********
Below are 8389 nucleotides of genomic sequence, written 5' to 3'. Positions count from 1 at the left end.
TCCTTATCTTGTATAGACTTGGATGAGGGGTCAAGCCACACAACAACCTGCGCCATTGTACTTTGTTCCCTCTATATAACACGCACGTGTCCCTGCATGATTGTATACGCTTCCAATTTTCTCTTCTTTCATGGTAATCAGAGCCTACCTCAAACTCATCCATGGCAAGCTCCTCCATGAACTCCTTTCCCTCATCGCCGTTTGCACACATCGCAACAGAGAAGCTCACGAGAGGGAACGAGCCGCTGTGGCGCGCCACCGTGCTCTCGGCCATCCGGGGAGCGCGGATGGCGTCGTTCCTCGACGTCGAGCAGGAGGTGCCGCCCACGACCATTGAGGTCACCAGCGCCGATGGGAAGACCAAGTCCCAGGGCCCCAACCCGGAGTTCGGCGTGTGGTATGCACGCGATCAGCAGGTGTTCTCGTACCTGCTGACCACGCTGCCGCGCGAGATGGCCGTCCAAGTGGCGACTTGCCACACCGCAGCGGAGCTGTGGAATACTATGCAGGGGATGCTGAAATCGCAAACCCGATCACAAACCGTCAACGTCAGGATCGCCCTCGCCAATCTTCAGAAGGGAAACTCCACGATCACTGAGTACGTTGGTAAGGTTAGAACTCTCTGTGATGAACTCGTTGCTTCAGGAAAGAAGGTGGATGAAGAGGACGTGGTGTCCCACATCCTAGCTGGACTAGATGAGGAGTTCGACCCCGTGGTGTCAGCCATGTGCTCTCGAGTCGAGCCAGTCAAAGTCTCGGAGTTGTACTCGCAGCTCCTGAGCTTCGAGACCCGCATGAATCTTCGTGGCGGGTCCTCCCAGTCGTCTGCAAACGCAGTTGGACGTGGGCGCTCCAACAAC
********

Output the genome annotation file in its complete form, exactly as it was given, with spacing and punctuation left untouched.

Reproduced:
Below are 8389 nucleotides of genomic sequence, written 5' to 3'. Positions count from 1 at the left end.
TCCTTATCTTGTATAGACTTGGATGAGGGGTCAAGCCACACAACAACCTGCGCCATTGTACTTTGTTCCCTCTATATAACACGCACGTGTCCCTGCATGATTGTATACGCTTCCAATTTTCTCTTCTTTCATGGTAATCAGAGCCTACCTCAAACTCATCCATGGCAAGCTCCTCCATGAACTCCTTTCCCTCATCGCCGTTTGCACACATCGCAACAGAGAAGCTCACGAGAGGGAACGAGCCGCTGTGGCGCGCCACCGTGCTCTCGGCCATCCGGGGAGCGCGGATGGCGTCGTTCCTCGACGTCGAGCAGGAGGTGCCGCCCACGACCATTGAGGTCACCAGCGCCGATGGGAAGACCAAGTCCCAGGGCCCCAACCCGGAGTTCGGCGTGTGGTATGCACGCGATCAGCAGGTGTTCTCGTACCTGCTGACCACGCTGCCGCGCGAGATGGCCGTCCAAGTGGCGACTTGCCACACCGCAGCGGAGCTGTGGAATACTATGCAGGGGATGCTGAAATCGCAAACCCGATCACAAACCGTCAACGTCAGGATCGCCCTCGCCAATCTTCAGAAGGGAAACTCCACGATCACTGAGTACGTTGGTAAGGTTAGAACTCTCTGTGATGAACTCGTTGCTTCAGGAAAGAAGGTGGATGAAGAGGACGTGGTGTCCCACATCCTAGCTGGACTAGATGAGGAGTTCGACCCCGTGGTGTCAGCCATGTGCTCTCGAGTCGAGCCAGTCAAAGTCTCGGAGTTGTACTCGCAGCTCCTGAGCTTCGAGACCCGCATGAATCTTCGTGGCGGGTCCTCCCAGTCGTCTGCAAACGCAGTTGGACGTGGGCGCTCCAACAAC